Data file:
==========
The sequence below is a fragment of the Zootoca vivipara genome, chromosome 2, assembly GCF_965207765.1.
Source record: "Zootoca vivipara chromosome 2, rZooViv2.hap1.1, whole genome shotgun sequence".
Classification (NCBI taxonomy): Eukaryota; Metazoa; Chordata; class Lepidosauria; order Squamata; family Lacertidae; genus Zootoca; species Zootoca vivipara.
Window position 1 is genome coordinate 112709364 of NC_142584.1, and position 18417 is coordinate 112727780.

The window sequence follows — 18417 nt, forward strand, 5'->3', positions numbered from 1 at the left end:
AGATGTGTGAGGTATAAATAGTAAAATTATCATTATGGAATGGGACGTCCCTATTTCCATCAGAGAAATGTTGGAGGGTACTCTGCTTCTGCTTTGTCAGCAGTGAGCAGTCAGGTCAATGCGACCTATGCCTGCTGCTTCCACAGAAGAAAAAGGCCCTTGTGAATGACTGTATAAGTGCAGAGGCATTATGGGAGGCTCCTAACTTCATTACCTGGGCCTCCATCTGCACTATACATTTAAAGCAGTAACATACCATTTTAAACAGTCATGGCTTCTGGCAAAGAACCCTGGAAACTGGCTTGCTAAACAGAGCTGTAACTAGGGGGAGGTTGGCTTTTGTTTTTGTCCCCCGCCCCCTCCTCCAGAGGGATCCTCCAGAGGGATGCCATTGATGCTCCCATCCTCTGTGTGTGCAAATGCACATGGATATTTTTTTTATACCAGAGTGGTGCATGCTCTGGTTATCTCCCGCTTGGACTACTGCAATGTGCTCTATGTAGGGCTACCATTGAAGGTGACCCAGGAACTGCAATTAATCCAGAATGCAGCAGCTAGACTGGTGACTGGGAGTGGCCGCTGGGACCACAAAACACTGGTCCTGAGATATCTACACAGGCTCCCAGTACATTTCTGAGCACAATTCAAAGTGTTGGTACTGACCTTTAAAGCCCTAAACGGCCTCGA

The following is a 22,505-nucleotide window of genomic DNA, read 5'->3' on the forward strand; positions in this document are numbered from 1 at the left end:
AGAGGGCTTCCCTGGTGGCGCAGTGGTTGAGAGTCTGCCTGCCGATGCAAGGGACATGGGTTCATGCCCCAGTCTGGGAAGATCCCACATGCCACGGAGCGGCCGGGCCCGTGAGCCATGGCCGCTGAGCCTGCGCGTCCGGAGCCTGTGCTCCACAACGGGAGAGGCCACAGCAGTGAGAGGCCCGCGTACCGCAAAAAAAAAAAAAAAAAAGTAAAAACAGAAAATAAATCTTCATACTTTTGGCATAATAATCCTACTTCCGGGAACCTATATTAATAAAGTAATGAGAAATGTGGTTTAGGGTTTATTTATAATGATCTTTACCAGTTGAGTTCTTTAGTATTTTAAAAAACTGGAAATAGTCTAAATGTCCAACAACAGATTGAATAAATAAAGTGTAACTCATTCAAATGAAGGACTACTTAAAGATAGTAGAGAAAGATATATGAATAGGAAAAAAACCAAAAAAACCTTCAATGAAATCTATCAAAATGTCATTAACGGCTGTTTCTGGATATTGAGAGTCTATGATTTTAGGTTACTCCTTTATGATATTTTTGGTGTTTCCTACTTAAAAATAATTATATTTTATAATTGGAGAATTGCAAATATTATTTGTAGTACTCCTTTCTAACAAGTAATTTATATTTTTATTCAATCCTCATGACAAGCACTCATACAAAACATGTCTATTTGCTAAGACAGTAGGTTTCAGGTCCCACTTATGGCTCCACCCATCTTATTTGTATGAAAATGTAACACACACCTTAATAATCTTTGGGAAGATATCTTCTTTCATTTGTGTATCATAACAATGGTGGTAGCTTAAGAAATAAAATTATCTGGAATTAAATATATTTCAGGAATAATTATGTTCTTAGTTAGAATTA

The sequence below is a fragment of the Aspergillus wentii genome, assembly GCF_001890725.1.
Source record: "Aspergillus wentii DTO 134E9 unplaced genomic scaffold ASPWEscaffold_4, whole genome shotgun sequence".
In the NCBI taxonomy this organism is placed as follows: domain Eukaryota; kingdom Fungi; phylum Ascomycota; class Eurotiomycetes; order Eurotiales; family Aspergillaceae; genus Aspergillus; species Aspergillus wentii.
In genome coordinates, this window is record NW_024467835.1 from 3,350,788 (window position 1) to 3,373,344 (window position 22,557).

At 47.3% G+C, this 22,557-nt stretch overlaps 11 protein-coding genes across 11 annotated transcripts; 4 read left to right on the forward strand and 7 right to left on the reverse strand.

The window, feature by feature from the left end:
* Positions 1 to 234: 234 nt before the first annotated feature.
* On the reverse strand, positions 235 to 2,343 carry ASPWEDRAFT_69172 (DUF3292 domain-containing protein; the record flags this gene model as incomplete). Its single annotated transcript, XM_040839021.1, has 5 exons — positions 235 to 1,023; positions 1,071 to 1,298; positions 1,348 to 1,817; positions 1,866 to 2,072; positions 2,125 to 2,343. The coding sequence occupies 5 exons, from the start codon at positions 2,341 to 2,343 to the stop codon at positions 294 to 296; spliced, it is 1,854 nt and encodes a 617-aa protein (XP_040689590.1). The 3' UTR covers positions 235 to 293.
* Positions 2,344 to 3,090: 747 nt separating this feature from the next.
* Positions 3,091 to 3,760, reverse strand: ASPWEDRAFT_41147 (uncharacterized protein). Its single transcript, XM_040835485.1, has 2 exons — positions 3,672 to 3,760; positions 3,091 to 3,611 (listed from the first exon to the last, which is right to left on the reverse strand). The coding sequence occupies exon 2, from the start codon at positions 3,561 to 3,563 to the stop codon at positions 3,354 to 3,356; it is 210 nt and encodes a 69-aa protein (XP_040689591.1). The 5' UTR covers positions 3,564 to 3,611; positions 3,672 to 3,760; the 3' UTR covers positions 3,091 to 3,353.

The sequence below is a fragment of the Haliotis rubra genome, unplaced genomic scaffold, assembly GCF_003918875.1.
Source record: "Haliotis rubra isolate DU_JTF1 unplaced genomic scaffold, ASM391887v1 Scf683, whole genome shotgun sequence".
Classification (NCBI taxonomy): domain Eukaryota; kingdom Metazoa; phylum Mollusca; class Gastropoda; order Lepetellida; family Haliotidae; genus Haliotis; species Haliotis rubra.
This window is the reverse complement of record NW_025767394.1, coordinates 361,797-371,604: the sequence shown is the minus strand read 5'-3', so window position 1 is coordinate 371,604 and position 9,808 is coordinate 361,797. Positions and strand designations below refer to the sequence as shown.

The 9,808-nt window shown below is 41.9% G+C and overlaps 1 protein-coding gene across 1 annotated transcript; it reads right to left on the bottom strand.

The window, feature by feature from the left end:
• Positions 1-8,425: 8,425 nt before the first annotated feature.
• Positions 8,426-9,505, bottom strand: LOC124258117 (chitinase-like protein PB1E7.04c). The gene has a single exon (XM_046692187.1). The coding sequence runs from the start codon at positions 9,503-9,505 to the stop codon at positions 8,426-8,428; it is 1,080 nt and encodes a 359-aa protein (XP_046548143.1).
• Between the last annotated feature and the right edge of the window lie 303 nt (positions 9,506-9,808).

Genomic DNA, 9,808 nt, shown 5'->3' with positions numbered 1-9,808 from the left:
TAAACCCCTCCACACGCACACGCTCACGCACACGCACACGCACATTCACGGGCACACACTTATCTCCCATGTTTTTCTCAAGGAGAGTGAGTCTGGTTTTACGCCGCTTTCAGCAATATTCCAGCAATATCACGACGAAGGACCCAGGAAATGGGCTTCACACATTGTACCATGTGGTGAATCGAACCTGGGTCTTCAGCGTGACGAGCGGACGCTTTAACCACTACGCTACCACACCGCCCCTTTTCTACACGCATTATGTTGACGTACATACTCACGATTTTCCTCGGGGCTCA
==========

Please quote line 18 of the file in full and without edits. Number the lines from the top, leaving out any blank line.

* Positions 3,091 to 3,760, reverse strand: ASPWEDRAFT_41147 (uncharacterized protein). Its single transcript, XM_040835485.1, has 2 exons — positions 3,672 to 3,760; positions 3,091 to 3,611 (listed from the first exon to the last, which is right to left on the reverse strand). The coding sequence occupies exon 2, from the start codon at positions 3,561 to 3,563 to the stop codon at positions 3,354 to 3,356; it is 210 nt and encodes a 69-aa protein (XP_040689591.1). The 5' UTR covers positions 3,564 to 3,611; positions 3,672 to 3,760; the 3' UTR covers positions 3,091 to 3,353.